I used to play around a lot with productivity apps. After awhile, my world settled enough that either there weren’t a lot of new apps or I wasn’t as interested in chasing them. Maybe I reached peak productivity. The release of Windows 10 has brought me to Microsoft Sticky Notes. I … like them. But I can be a fickle consumer. I decided to try them out against Google’s Keep to see if either provided a better temporary note keeping experience.
These apps are great for small and temporary notes. For anything more complex, I would use Microsoft OneNote. But there are lots of things that I might scribble on an adhesive-backed square colored piece of paper and leave it around my workspace. Some of these might become bookmarks but I would rather create a disposable note than build out a large number of web site favorites that I rarely return to.
After a certain period, that information will become out of date and I’ll toss the note. Or the information will become permanent and I will put it somewhere permanent and toss the note. Either way, the note is not meant to last.
Microsoft Sticky Notes
I stumbled into Microsoft Sticky Notes during the pandemic. It’s been around for a long time – since Windows 7 – but it was new to me. I think it’s pretty poorly implemented on Windows 10 and if that’s all there was, I don’t think I’d have given it any time.
One reason I was looking for a note taking app is that I need something that I can carry with me. But I generate most of my notes on my PC and some of the notes are shopping lists or a phone number that won’t become a Contact. So I was looking for something that:
- sync’d between my PC and mobile device(s)
- was easy to add text to
- offered a temporary experience with a bit of organization
It’s a low bar. Microsoft’s app crossed it when I learned about the Microsoft Launcher. It replaces the default launcher on your Android device (not available on iOS). It’s a pretty nice launcher (I’ve used Apex and Nova before) but I don’t have a lot of needs in a launcher.
Once you have the Microsoft Launcher installed, you can swipe right and it will bring a custom page that shows a group of Microsoft account-related widgets. I got rid of all of them except for the Sticky Notes. This what the view looks like on my phone:
You can create a new Sticky Note. If you’re connected to the internet, it can sync your notes. As far as I can tell, it does it chronologically and there is no way to change that. You get 3 notes and then have to click more for more notes. You can take notes offline and sync them after you reconnect to the internet.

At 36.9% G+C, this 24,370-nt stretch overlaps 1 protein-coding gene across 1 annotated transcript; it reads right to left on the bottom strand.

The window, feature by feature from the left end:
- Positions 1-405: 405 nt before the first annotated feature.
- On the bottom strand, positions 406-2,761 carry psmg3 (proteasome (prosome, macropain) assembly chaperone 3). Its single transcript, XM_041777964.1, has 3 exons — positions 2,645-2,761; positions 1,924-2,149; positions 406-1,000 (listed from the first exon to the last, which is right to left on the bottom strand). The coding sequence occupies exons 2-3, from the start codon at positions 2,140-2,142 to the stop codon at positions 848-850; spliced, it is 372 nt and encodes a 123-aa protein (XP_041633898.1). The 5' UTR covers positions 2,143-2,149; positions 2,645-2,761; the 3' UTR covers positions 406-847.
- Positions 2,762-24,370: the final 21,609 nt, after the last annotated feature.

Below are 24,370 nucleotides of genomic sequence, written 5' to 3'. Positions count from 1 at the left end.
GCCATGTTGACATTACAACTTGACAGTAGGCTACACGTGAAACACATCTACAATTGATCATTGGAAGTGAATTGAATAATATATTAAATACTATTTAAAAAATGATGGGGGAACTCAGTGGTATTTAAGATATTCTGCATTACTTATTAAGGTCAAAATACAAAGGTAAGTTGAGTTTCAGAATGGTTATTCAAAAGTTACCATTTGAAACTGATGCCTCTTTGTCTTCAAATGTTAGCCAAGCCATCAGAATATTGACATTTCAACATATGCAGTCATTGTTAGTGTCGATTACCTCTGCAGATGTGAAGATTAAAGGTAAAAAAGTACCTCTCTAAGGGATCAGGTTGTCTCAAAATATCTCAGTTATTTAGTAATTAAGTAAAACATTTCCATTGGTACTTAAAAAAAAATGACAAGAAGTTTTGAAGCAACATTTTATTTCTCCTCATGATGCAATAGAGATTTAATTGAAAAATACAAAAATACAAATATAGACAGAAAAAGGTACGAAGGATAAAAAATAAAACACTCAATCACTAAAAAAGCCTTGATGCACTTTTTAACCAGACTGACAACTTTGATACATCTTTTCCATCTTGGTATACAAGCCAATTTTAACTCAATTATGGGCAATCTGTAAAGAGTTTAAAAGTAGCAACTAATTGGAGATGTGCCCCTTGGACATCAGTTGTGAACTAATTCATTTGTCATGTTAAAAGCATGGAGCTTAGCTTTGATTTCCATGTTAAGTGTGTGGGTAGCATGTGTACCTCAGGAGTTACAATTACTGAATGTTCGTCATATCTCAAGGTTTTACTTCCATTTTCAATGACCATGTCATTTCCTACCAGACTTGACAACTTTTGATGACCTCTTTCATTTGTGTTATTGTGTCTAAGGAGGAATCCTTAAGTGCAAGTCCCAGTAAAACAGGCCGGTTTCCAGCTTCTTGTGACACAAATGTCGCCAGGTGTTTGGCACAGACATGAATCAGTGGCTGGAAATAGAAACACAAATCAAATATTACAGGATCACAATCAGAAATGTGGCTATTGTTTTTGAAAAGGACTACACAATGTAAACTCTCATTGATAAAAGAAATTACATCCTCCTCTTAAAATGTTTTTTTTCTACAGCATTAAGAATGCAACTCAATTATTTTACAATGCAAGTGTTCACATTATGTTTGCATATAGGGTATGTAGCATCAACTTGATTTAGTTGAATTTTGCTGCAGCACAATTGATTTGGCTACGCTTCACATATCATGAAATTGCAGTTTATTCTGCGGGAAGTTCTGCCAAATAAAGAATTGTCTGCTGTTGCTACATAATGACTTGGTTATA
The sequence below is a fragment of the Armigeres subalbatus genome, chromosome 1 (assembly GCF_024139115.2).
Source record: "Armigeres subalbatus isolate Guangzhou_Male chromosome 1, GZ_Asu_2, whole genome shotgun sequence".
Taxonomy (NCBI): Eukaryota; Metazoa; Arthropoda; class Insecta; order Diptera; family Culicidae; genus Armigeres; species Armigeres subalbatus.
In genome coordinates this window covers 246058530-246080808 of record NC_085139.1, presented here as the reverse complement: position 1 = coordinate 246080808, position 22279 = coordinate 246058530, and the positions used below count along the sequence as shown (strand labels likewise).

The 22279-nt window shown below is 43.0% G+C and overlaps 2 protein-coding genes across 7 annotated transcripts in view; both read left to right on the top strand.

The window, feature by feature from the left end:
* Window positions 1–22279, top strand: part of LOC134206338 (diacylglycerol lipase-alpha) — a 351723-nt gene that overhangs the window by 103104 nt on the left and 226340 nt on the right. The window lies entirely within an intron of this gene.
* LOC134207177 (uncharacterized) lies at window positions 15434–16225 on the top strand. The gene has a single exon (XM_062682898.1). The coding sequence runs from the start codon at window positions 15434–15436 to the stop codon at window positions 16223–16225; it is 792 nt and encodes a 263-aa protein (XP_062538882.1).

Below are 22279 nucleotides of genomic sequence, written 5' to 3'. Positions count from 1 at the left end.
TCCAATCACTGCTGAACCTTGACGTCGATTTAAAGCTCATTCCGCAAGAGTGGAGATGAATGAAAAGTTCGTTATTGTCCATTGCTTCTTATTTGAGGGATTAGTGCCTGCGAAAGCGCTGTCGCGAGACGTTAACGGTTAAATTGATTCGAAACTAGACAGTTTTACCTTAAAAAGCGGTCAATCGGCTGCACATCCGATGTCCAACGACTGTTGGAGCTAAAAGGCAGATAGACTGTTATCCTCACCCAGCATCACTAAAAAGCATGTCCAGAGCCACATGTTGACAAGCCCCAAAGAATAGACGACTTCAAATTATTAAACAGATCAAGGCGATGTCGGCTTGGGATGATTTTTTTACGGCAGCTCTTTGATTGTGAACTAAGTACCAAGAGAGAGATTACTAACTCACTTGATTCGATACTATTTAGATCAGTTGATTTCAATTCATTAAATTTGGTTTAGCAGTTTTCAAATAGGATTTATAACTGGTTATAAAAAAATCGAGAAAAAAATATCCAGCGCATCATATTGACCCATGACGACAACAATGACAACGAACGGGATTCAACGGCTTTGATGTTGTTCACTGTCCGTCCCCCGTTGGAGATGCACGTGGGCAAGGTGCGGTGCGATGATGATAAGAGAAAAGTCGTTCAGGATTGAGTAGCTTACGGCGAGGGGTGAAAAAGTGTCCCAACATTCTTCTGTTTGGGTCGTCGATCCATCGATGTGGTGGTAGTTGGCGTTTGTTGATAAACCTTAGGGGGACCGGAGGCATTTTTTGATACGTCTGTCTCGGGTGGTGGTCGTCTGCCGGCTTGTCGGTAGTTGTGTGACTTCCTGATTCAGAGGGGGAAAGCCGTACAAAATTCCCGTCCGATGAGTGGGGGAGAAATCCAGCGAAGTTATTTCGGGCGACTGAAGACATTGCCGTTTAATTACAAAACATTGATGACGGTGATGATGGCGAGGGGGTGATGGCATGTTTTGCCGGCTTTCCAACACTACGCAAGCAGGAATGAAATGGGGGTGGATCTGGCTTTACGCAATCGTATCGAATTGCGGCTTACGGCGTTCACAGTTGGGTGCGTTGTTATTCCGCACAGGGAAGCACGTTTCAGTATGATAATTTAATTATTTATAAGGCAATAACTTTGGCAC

It does not surprise me that the app is pretty limited and the Windows version isn’t much better. The most irritating part to me is the way it opens. The Sticky Notes app in Windows will automatically open to your last opened note. It’s not clear to me why it does this, and why, when you click the program icon, the program doesn’t open your full list of notes.
It’s a simple enough tool. You can do basic text editing (bold, italics, underline, strikethrough) and add images. But it’s pretty much a synchronized Notepad.
It’s a good enough tool. But I wondered about Google Keep, which I had tried years ago and lost track of. It has some attraction but I’m not sure it’s what I would consider better.
Keep was first released in 2013. In those days, I was mostly focused on web-based apps and Keep was part of that world. The Google Keep web site was an easy addition to the other Google tools – Mail, Calendar – that I was using on a regular basis. I still tend to use those apps in a web browser, using a synchronized copy to my mobile devices for convenience.
The web interface has a lot more functionality than the Microsoft Sticky Notes tool. The text editing isn’t much richer (although hyperlinks are clickable) but the tool itself is easier to use. You can move notes around to group them, and you can add labels to organize and filter the notes you’re looking at.
Not surprisingly, the Google app on Android or iOS resembles the web interface pretty faithfully. Everything you can do on the web and the way it works is nearly the same on the app. Not everything. For example, if you drag and drop a note on the web, it will reorder your notes. If you do the same on your phone, it will archive the note.
More importantly, Google has added functionality for reminders and collaboration. If you want to create a note and make sure you follow up, you can add a reminder on each note (and you can access all notes with reminders on the left-hand navigation menu).
You can share notes with other collaborators. At first I thought this might be really useful but it’s just note-by-note. So, for example, you can’t really share an entire collection of notes (everything labeled “reference”) unless you share each one individually. It may not be great for a team to share but, if you regard your Keep notes as temporary as your adhesive paper notes, then maybe the lack of a team focus doesn’t matter.
Google Keep has far more functionality. For now, though, I’ll be sticking with Microsoft Sticky Notes. Especially with work from home, I’m on my PC a lot. My reasons:
- the notes form factor. I can have multiple Sticky Notes open and distributed around my dual monitor computer screens. They can be resized to show just their contents and closing one doesn’t impact any of the others;
- I don’t need the extra functionality. I don’t share my notes. I rarely use a reminder and would probably use a calendar event rather than a reminder note.
- it works with my personal Microsoft account. This will stop working when I return to work, where I will be using a Windows 10 PC but it will be using my work Microsoft account.
I’ll be using the next few months to try to make notes a regular habit. But in the fall, as we reopen our law library and I return to commuting and using a variety of PCs that do not share account information, I can see shifting to Google Keep.